Cavernosal Blood Gas PO2 > 90 mmHg, PCO2 <40 mmHg, pH ~ 7.40 PO2 <30 mmHg, PCO2 >60 mmHg, pH <7.25
Ultrasonography Blood flow observed (turbulence), compression sign positive, may detect cavernous A/V fistula, pseudoaneurysm or other abnormality Decreased or absent blood flow, compression sign negative



Non-ischemic priapism is not a urologic emergency and can be followed up as an outpatient with urology, usually within one week. Aspiration and sympathomimetic agents are not effective and may be harmful [1,3,4,5].

Ischemic priapism, on the other hand, is an emergency and should be handled in a stepwise fashion, per the American Urological Association Guidelines. Immediately administer adequate analgesia and consider a penile nerve block prior to initiating further treatment. In cases of iatrogenic priapism, studies have demonstrated conservative measures (excerise, oral salbutamol), though these are cases unlikely to be seen in the ED [2]. Aspiration of cavernosal blood should be attempted primarily, with needle insertion in the lateral aspect of the penis to avoid urethral/nerve/vascular injury. Aspiration should be continued until bright red blood is returned. [1,3] If there is difficulty with aspiration, cold saline may be injected to decrease viscosity of the cavernosal blood. Aspiration has a reported 30% success rate [1]. If aspiration fails, injection of sympathomimetics should be attempted. Phenylephrine is the prefered agent* secondary to its relatively benign side-effect profile (primarly alpha-adrenergic effects without significant beta-adrenergic effects). This should be diluted to 200mcg-500mcg/mL and can be given in 1 mL aliquots every 5-10 minutes until detumescence is achieved, or the total dose of phenylephrine given is 1 mg. Combined with aspiration/saline irrigation, sympathomimetics achieve detumescence in ~80% of patients, though success rates are decreased in patients with erections lasting greater than 6 hours due to decreased efficacy of sympathomimetics in the highly acidic environment of the cavernosal sinus [1]. If the patient fails both outlined therapies (or presents >48 hours after erection onset), emergent urologic surgical consultation is necessary.

*Ephedrine hydrochloride, epinephrine, or norepinephrine are suitable alternatives if phenylephrine is not available, however these drugs may cause significant cardiovascular side-effects [1]

When present in patients with sickle cell disease, some specialists advocate for exchange-transfusion therapy prior to urologic surgery intervention. To decrease the risk of the ASPEN syndrome*, Erythrocytapheresis with a target Hgb of <10 g/dL is recommended [6]

*Association of Sickle cell disease, Priapism, Exchange transfusion and Neurologic events. Effects range from mild headache to seizures and obtundation requiring respiratory support [6]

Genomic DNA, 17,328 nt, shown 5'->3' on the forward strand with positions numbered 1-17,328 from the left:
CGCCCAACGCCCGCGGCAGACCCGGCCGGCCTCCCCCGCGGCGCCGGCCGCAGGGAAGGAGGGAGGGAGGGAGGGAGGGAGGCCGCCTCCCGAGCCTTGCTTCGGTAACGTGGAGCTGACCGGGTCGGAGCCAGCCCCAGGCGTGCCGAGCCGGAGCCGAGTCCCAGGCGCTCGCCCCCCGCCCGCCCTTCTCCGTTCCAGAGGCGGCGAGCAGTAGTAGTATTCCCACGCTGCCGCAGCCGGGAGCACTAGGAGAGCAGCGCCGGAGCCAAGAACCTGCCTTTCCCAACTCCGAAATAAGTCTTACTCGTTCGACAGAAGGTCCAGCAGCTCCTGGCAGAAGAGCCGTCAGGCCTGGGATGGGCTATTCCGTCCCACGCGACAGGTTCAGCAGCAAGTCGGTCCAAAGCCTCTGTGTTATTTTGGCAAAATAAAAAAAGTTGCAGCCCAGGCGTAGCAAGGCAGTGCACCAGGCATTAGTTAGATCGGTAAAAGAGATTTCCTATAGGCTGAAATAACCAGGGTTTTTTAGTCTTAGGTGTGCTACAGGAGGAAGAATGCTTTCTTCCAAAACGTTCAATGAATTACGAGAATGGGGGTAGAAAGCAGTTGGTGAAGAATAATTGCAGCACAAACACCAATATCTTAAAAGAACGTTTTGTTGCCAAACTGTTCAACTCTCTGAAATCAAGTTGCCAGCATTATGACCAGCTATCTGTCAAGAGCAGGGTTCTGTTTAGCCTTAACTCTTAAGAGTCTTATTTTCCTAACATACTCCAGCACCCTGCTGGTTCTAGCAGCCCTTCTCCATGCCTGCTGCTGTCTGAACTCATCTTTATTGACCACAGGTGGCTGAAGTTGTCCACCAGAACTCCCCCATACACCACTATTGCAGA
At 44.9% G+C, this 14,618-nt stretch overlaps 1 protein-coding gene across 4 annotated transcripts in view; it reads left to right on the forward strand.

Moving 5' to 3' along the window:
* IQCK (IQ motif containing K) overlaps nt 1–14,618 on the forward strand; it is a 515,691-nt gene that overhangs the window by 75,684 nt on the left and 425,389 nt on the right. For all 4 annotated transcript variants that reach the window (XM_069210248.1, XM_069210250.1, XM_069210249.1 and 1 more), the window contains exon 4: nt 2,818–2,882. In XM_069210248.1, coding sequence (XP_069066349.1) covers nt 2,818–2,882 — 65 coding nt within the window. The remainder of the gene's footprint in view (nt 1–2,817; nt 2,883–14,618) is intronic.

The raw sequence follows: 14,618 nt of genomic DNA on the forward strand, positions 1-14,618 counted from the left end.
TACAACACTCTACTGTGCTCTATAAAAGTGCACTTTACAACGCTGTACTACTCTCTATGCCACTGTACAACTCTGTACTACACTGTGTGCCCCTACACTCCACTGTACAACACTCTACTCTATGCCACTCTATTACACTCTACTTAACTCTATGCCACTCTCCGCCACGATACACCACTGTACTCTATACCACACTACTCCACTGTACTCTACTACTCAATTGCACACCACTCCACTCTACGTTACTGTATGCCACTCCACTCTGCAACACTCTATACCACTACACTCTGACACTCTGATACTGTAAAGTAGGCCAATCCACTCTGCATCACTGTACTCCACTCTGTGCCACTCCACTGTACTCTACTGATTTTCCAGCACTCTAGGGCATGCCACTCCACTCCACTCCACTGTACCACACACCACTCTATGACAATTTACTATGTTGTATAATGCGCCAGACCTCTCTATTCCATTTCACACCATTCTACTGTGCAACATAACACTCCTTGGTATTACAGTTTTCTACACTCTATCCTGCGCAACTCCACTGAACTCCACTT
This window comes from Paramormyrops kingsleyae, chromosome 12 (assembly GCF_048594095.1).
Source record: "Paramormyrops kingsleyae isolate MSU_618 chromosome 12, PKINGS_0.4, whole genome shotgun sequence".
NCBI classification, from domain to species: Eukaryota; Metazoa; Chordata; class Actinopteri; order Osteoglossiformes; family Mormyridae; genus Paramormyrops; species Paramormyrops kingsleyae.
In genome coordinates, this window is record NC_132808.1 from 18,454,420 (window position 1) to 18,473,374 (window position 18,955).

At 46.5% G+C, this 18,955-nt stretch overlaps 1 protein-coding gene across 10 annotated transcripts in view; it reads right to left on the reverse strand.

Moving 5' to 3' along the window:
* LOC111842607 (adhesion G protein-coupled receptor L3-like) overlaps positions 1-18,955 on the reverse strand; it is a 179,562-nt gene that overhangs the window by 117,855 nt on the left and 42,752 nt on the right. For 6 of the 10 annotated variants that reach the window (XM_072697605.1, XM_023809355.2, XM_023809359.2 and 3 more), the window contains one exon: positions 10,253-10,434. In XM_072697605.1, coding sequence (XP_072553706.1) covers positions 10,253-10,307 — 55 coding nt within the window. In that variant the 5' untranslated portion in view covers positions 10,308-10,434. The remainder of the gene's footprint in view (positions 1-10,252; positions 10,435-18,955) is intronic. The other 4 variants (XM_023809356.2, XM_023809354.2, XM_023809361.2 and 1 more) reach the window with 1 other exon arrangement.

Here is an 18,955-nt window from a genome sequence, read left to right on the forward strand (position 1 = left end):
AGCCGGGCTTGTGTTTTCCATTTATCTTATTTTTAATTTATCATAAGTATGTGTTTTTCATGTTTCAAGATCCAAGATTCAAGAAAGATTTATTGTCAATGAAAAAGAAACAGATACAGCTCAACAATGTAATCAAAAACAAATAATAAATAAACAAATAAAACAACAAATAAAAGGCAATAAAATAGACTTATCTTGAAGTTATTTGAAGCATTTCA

Ischemic priapism is a time-sensitive diagnosis and urologic emergency, time is tissue and erectile function!

– History and physical exam may help delineate ischemic vs. non-ischemic, but cavernous blood gas is paramount

– Remember to provide adequate analgesia, either with oral medications or through local anesthesia/penile blocks (

– Aspiration should be performed laterally to avoid damage to the dorsal neurovascular bundle (

– A stepwise approach (aspiration, injection of vasoactive agent, emergent urologic consultation for shunt) is the key to success


– Not obtaining a cavernous blood gas sample to differentiate between ischemic and non-ischemic priapism

– Aspiration at the dorsum of the penis (avoid the neurovascular bundle!)

– Only one attempt at vasoactive injection (may repeat at 5-10 minute intervals until detumescence is achieved)

References / Further Reading

  1. Kazuyoshi, S. Namiki, M. Clinical Management of Priapism: A Review. Word J Mens Health. 2016 April; 34(1): 1-8.
  2. Habous, M et al. Noninvasive treatments for iatrogenic priapism: Do they really work? A prospective multicenter study. Urol Ann. 2016 Apr-Jun; 8(2): 193-196.
  3. Deveci, S. Priapism (2016). In T.W. O’Leary, M. Hockberger, R. Chen, W. Available from
  4. Davis, J. E. Chapter 93: Male Genital Problems. In Tintinalli, J. E. Tintinalli’s Emergency Medicine (8e). Retrieved from
  5. Ferri, F. F. In Ferri, F. F. Ferri’s Clinical Advisor (2016). Retrieved from
  6. Field, J. J, Vemulakonda, V. M. DeBaun, M. R. Diagnosis and Management of priapism in sickle cell disease (2016). In T.W. Schrier, S. L. Mahoney, D. H. Tirnauer, J. S. UpToDate. Available from
  7. Salonia, A et al. European Association of Urology Guidelines on Priapism. Eur Urol. 2014 Feb;65(2):480-9.
  8. Montague DK et al. American Urological Association Guideline on the Management of Priapism. J Urol. 2003 Oct;170(4):1318-24.